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Courses: Forensic Science (FRSC)

Undergraduate Bulletin
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Undergraduate & Graduate Dates to Remember*

Fall Term 2009

August 26-30 Wolfpack Welcome
August 31 Classes begin
September 4
Add deadline
October 30 Last day to withdraw & last day
to apply for graduation
December 11 Last day of classes
December 12-18 Final Exams

Spring Term 2010

January 8 New Student Orientation
January 11 Classes begin
January 15 Add deadline
March 12 Last day to withdraw & last day to apply for graduation
April 28 Last day of classes
April 30 - May 6 Final Exams
May 8 Commencement - all colleges

*College of Law dates on Law Bulletin

FRSC C100 Introduction to Forensic Science 3 crs.

This course exposes students to the forensic methods commonly employed in the examination of physical evidence by a forensic scientist used for identification or comparison in civil or criminal crime scene investigation and legal proceedings.  The various techniques and procedures used in forensic science investigation and the admissibility standards established by state and  federal courts are examined.  This survey course is not designed to train individuals in the highly technical field of forensic science research, which requires extensive education in biology, chemistry, and physics.  The course serves to familiarize those individuals majoring in criminal justice or related fields with the methods and techniques currently employed by forensic scientists so that students have a working knowledge and understanding of the technical world of forensic science.

FRSC C200 Criminalistics I: Crime Scene 3 crs.

This course is an introduction to the techniques of crime scene investigation. Topics include the value of evidence; preservation of the crime scene; crime scene searching; photography; and the sketching of crime scenes. Also covered are techniques for the recognition, collection, and preservation of specific types of evidence.

FRSC C201 Criminalistics II: Crime Lab 3 crs.

This is a course designed to introduce the student to some of the advanced concepts of the forensic science and medical-legal investigation. Topics include forensic pathology, odontology, anthropology, gunshot injuries, blunt and sharp force trauma, and child abuse.

FRSC C301 Criminalistics III: Controlled Substances 3 crs.

Forensic toxicology assesses the potential dangerous effects of various drugs on human behavior.  It is known that the ability of a drug to induce dependence after repeated use is submerged in a complex array of physiological and social factors. Dependence on drugs exists in numerous patterns and in all degrees of intensity, depending on the nature of the drug, the route of administration, the dose, the frequency of administration, and the individual's rate of metabolism.  In addition, many non-drug factors play an equally crucial role in determining the behavioral patterns associated with drug use.  The personal characteristics of the user, his or her expectations about the drug experience, society's attitudes and possible responses, as well as the setting in which the drug is used, are all major determinants of drug dependence. The course covers many topics including drug identification, drug dependency, drug effects, and forensic toxicology.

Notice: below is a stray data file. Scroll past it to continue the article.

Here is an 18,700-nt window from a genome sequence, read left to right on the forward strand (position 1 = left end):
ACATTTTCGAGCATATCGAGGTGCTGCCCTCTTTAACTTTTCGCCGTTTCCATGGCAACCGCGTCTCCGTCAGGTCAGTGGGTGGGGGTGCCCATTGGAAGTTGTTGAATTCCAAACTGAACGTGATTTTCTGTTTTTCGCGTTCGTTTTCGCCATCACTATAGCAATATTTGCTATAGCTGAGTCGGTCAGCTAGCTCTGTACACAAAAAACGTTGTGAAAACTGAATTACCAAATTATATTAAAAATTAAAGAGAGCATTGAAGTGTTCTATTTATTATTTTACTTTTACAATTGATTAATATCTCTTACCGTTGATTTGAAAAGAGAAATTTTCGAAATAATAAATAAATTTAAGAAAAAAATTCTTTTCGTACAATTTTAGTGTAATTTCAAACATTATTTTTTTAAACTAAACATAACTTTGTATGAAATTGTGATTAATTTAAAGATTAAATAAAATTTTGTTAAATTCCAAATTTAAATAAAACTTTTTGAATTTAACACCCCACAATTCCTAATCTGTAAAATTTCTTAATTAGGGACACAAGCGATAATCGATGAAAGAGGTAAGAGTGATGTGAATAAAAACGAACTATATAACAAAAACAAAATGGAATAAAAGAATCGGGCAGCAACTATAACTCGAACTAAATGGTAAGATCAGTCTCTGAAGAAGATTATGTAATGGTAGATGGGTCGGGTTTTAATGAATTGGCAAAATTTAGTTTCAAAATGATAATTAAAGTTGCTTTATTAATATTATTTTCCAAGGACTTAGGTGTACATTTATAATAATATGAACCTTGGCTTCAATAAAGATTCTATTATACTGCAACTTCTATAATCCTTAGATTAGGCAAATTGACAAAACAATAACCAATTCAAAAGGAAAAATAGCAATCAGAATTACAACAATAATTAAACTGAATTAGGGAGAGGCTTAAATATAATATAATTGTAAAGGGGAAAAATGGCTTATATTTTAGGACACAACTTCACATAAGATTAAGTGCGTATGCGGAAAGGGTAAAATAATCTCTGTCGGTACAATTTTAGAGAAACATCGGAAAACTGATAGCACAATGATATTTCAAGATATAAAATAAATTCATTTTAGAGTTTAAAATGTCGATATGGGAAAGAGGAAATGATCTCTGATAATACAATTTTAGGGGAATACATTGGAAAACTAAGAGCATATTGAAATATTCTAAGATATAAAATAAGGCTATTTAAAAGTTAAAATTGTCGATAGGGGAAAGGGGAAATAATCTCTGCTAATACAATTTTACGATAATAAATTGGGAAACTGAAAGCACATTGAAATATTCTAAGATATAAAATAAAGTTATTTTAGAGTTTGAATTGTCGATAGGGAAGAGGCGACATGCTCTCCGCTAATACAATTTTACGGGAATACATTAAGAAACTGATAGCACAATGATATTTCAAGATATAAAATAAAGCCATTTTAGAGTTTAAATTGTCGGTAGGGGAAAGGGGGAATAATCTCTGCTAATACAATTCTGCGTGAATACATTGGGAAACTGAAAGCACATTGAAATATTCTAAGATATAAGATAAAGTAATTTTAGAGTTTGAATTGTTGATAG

FRSC C370 Forensic Psychology 3 crs.

Forensic psychology applies psychological knowledge or methods to aspects of human behavior directly related to the legal process. In its broadest terms, "forensic psychology refers to the production and application of psychological knowledge to the civil and criminal justice systems. The field of forensic psychology has slowly emerged over the decades to a point today where it had become a field heavily relied upon by legal practitioners. The course is suited for individuals who seek careers in law, law enforcement, criminal investigation, corrections, etc. The course familiarizes students with the varied components and applications of forensic psychology.

FRSC C498 Research in Forensics 3 crs.

The student will engage in supervised research in forensic science under the guidance of a Loyola faculty member.  Students must present a formal research proposal and upon approval complete the research within one semester.  Students are encouraged to select research topics according to their own interests and talents. Innovative research projects are encouraged (e.g., bioterrorism as it relates to forensic science and public health; statistical issues in forensic science; the application of profiling theory and techniques to the analysis and reconstruction of forensic evidence as it relates to an offender's crime scenes, victims and behaviors, etc.). This will usually be the last course completed in the Forensic Science minor